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Local Nonprofit Taps Master's Students to Combat Food Insecurity During COVID-19

Johanna Doren and Emily Whittier headshots
Johanna Doren MFALP '20 and Emily Whittier MFALP'20

Johanna Doren and Emily Whittier worked with Feeding the Valley Alliance while earning their Master's in Food and Agricultural Law and Policy (MFALP) degrees.

January 28, 2021

When COVID-19 hit last spring, it upended everyday life—and not just in viral hotspots and big cities. America’s economy and food system hit a breaking point: grocery shelves suddenly emptied; crops were left rotting in fields; unemployment skyrocketed. COVID-19 exposed cracks in America’s fragile food system and left vulnerable communities hungry.

The team behind local organization Feeding the Valley Alliance (FVA) understands that food insecurity threatens rural communities even in the best of times. So, as the pandemic began spreading, the nonprofit—led by Vermont Law School (VLS) Associate Director of Career Services Monica Collins along with Victor Ribaudo and Donna Lindsey—knew they needed to mobilize quickly to help residents in the towns they serve. The first step was to understand the extent of hunger and vulnerability. Reaching out to VLS’s Center for Agriculture and Food Systems (CAFS) for assistance, FVA connected with Johanna Doren and Emily Whittier, two Master of Food and Agricultural Law and Policy (MFALP) students. The duo agreed to help the organization evaluate food insecurity while finishing their degrees.

The product of their work is a report on food security in the towns of Rochester, Hancock, and Granville, Vermont. Drawing from town residents’ survey responses, personal accounts from community members, and extensive bibliographical research, it revealed some interesting findings. Not only did Doren and Whittier identify COVID-19-related increases in food insecurity and unemployment; they also found evidence of pre-existing food insecurity in the region related to poverty, disability, transportation barriers, lack of knowledge about existing services, and more. These findings enabled them to outline a series of practical recommendations FVA can use to help keep the communities fed.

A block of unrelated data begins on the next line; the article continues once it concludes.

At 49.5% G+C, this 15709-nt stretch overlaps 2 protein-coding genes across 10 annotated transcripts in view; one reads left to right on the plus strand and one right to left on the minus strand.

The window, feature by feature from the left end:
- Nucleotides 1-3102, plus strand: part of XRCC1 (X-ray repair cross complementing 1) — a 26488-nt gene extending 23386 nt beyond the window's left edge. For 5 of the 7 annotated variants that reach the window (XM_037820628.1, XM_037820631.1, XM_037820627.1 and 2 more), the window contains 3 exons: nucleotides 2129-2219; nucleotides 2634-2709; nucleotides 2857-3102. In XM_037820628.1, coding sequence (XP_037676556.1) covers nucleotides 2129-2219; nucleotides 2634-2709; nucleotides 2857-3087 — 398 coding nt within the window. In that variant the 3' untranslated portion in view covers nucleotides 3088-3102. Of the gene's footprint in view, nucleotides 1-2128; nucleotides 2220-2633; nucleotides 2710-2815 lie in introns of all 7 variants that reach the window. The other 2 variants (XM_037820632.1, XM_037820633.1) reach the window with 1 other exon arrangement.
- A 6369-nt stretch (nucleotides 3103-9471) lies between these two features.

Doren and Whittier both had prior experience in research and in food security work that they applied to the project, along with coursework that helped them understand the many factors shaping food access. But conducting research during COVID—and in a rural region—brought specific challenges. The duo grappled with reaching respondents via online survey, for example, learning that some residents lack computer access. “Food security is a sensitive topic, and like all community work, requires building a trusting relationship,” Whittier said. “The project was a community-identified need, and working closely with the community members who called for the project was crucial for establishing what relationships we could.”

Fortunately, help from the VLS community came in handy. “Monica [Collins] provided us with crucial connections to people—some of them past VLS students—who were able to speak with us and help us understand the unique landscape of food security in Vermont,” said Doren. “The opportunity to collect the valuable perspectives from a variety of residents and food systems experts provided us a nuanced view of the challenges and growth points in creating a state where everyone has access to the food and resources they need.”

Report cover
Click to view the report

"Johanna and Emily’s commitment to the issue of food security is impressive and we know they will go out into the world and do wonderful things."
–Monica Collins, Feeding the Valley Alliance

The FVA team is thrilled with the outcome. “We are so appreciative of the thoughtfulness, compassion, and professionalism they devoted to putting together this report, and we are anxious to share this information with the local community and with partners,” said Collins. “Johanna and Emily’s commitment to the issue of food security is impressive and we know they will go out into the world and do wonderful things.” As their career advisor, Collins is especially proud. “I am very gratified to see how they took advantage of all the opportunities they had while at VLS, not just this one, and were able to put what they learned into action,” she added.


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